While the colors can be combined, it’s impossible to see the effect before sun exposure as the product is a murky, chalky color out of the bottle.  Other paints such as Setacolor can be more accurately mixed. The colors don’t blend well on fabric but remain distinct.

It seems designed to work especially well with photo negatives. This is demoed on the above YouTube link. You can get sharper detail than with other sun printing methods. However, Jacquard wants you to use their special transparent sheets for this.

It’s much less messy and works faster than other methods. We exposed our fabric for about an hour due to a doughnut break, but the instructions said the desired effect could print in as little as 15 minutes, varying with color used. Depending on time of year, that could be an advantage. It could also be used by children who are old enough to follow directions. No masks are needed though the product contains ammonia.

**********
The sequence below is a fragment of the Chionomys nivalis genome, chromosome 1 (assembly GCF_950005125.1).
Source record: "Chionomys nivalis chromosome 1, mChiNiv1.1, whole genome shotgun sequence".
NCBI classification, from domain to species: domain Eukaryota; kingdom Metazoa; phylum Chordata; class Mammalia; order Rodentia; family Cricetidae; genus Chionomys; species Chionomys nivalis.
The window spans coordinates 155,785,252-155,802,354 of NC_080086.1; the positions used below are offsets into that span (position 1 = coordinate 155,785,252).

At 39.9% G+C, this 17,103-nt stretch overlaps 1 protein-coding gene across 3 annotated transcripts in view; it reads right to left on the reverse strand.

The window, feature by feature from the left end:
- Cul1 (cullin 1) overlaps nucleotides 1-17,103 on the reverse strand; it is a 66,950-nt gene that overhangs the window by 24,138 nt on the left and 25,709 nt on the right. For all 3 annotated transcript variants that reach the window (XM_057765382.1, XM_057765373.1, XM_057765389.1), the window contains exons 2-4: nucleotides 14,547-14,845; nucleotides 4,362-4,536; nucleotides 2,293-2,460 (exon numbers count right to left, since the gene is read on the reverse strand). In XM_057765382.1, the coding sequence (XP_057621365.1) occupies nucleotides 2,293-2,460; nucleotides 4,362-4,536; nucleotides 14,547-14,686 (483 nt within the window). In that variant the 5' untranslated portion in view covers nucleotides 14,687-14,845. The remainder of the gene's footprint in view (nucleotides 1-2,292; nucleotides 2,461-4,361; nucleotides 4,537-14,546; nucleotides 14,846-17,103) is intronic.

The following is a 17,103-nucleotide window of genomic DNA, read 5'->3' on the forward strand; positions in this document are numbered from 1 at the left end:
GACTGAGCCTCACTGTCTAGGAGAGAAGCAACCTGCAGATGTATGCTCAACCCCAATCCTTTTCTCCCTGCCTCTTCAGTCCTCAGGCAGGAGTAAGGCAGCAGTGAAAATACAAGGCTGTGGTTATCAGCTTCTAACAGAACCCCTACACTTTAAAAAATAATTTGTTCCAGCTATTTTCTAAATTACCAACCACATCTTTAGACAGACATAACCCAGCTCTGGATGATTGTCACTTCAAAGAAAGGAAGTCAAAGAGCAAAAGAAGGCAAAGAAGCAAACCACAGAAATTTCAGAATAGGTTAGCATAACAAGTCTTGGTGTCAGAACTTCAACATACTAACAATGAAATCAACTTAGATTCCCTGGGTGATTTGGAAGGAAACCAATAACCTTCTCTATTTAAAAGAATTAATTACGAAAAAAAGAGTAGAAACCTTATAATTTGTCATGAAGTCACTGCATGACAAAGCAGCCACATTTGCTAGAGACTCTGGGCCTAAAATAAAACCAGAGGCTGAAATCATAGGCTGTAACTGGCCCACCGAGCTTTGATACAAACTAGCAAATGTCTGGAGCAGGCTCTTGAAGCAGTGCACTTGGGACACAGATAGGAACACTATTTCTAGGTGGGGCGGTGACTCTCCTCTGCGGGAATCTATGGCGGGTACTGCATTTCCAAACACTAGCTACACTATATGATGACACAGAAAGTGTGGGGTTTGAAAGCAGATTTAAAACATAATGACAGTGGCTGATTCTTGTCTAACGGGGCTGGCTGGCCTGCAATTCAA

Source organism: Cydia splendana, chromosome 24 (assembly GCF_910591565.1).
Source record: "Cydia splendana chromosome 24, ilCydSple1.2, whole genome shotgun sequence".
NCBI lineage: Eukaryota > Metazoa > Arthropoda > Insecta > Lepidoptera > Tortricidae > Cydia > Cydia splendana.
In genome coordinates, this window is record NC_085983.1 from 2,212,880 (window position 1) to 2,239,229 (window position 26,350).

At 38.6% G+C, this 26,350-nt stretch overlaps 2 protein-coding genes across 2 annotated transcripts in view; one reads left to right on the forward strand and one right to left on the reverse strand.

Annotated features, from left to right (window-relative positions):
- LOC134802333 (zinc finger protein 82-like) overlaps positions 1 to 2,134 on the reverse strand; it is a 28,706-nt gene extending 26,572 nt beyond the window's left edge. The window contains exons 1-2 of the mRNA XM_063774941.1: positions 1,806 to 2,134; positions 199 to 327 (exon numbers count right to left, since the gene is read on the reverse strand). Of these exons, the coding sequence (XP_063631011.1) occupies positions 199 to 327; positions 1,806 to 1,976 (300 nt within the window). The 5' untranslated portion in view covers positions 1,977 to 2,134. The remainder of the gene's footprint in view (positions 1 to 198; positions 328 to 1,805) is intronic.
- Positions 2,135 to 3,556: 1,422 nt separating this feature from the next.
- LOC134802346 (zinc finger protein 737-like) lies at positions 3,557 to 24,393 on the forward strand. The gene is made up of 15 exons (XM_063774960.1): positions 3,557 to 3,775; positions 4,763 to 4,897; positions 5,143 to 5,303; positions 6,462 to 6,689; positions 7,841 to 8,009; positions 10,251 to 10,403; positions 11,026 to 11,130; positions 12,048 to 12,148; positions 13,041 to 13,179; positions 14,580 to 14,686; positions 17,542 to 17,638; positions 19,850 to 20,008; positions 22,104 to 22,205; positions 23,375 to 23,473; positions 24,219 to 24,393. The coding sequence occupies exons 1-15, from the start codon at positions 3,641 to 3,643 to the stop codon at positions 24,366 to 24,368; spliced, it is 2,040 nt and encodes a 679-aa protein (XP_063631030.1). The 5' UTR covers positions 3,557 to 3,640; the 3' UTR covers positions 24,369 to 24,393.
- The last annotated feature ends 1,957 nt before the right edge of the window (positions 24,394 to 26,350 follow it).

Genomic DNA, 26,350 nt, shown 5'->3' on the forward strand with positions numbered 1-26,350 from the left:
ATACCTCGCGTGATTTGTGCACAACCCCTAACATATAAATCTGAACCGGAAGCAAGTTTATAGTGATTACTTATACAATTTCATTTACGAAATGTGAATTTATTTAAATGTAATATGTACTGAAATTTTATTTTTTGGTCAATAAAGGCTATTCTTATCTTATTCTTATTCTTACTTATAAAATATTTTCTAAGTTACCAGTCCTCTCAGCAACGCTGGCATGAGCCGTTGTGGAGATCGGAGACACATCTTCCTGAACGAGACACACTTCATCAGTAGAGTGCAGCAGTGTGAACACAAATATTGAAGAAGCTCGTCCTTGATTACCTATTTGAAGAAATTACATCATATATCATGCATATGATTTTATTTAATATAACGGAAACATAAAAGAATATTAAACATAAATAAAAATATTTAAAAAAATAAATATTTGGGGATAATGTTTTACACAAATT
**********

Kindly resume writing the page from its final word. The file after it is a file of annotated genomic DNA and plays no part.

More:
It leaves fabric with a soft hand and no stiffness.

It’s expensive compared with other paints that do the same job, and I don’t think it can be used for anything else except sun printing. However, the videos show some great t-shirts made with it, so it may be the best product for sun printing photos.

I’d love to hear about your experiences with this product or any sun printing you’ve done. I need to go back to my other paints and try sun printing with them so I can do some comparisons.



Filed under Fabric Printing, Techniques

15 responses to “Solar Panels

  1. Pingback: Multiple Technique Practice Piece – Deep in the Heart of Textiles

  2. Hmmm . . . I didn’t know anything about any of these products–they’re interesting. I’m not sure I’d find use for the technique, although I really do like the lace and crochet effect!

    • This year I’ve been on a fabric printing binge so I’ve been eager to try out different products. And I was happy to find a use for my great aunt Harriet’s crocheting.